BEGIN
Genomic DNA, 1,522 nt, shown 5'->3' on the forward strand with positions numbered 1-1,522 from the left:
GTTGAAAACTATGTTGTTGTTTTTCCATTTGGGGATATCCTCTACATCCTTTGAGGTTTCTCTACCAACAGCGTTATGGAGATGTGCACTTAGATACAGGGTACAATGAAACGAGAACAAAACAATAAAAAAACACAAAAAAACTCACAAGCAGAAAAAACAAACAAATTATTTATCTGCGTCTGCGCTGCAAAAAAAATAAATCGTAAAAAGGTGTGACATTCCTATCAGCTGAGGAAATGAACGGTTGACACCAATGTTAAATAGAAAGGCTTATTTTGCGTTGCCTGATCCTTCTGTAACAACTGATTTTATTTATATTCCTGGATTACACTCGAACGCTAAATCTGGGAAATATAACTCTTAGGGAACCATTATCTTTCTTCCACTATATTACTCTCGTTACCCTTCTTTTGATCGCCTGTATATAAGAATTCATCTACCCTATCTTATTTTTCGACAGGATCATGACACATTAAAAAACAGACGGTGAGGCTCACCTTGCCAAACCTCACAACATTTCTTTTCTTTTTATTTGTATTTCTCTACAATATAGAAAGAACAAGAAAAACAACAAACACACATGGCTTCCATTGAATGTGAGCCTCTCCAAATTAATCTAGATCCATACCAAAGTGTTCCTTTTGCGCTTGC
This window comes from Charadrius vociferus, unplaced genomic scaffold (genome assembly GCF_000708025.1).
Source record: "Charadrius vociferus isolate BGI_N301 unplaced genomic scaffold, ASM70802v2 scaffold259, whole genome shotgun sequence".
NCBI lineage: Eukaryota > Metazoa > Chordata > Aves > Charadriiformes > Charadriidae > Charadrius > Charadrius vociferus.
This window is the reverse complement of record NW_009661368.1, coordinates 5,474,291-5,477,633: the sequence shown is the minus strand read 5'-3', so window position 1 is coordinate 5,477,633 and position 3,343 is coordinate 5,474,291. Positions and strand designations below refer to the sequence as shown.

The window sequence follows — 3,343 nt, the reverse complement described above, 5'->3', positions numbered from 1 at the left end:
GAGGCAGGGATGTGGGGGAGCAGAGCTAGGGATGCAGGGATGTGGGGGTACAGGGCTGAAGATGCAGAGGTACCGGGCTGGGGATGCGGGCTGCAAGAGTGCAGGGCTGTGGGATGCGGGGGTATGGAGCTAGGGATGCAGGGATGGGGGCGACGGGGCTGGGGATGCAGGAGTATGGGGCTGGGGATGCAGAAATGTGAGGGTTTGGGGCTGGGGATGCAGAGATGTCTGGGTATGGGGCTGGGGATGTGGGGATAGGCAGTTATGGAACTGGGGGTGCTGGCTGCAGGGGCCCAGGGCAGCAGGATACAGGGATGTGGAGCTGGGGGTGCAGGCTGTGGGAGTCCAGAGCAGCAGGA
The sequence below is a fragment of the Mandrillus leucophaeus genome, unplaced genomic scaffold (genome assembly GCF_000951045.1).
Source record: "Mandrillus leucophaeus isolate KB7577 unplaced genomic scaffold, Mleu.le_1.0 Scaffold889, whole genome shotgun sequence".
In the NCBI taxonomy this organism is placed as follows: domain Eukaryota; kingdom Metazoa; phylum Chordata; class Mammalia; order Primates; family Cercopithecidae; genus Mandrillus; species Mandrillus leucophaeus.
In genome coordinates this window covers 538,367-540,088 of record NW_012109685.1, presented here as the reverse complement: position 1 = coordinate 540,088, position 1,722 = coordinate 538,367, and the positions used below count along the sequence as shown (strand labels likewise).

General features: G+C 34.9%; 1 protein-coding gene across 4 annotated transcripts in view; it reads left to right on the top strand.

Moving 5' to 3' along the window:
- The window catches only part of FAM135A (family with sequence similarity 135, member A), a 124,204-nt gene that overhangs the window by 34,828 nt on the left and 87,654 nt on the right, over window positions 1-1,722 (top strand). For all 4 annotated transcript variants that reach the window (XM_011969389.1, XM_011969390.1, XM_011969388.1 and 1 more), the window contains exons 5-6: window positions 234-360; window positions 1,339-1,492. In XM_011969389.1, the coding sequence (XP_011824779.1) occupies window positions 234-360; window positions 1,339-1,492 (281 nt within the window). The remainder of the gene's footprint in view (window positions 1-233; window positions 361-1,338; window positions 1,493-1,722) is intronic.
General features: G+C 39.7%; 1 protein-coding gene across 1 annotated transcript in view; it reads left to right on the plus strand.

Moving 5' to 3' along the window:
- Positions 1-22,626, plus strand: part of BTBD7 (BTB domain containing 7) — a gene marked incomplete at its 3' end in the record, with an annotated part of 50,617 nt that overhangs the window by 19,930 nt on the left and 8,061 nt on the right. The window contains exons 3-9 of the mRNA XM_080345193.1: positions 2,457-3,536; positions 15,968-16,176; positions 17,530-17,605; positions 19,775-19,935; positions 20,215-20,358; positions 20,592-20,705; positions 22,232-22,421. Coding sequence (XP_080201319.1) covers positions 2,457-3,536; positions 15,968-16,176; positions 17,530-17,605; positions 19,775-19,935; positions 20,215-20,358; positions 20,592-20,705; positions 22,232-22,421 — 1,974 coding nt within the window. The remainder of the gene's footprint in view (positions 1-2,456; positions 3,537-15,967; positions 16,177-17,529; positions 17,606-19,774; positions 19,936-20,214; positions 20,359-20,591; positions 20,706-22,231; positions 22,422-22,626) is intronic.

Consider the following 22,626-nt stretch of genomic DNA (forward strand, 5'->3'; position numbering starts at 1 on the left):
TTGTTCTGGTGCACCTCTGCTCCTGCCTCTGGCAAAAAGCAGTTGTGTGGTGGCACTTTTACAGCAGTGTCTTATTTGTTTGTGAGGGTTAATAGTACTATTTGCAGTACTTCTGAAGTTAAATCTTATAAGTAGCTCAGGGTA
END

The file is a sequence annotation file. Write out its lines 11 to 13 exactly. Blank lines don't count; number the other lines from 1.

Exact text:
In the NCBI taxonomy this organism is placed as follows: domain Eukaryota; kingdom Metazoa; phylum Chordata; class Mammalia; order Primates; family Cercopithecidae; genus Mandrillus; species Mandrillus leucophaeus.
In genome coordinates this window covers 538,367-540,088 of record NW_012109685.1, presented here as the reverse complement: position 1 = coordinate 540,088, position 1,722 = coordinate 538,367, and the positions used below count along the sequence as shown (strand labels likewise).

General features: G+C 34.9%; 1 protein-coding gene across 4 annotated transcripts in view; it reads left to right on the top strand.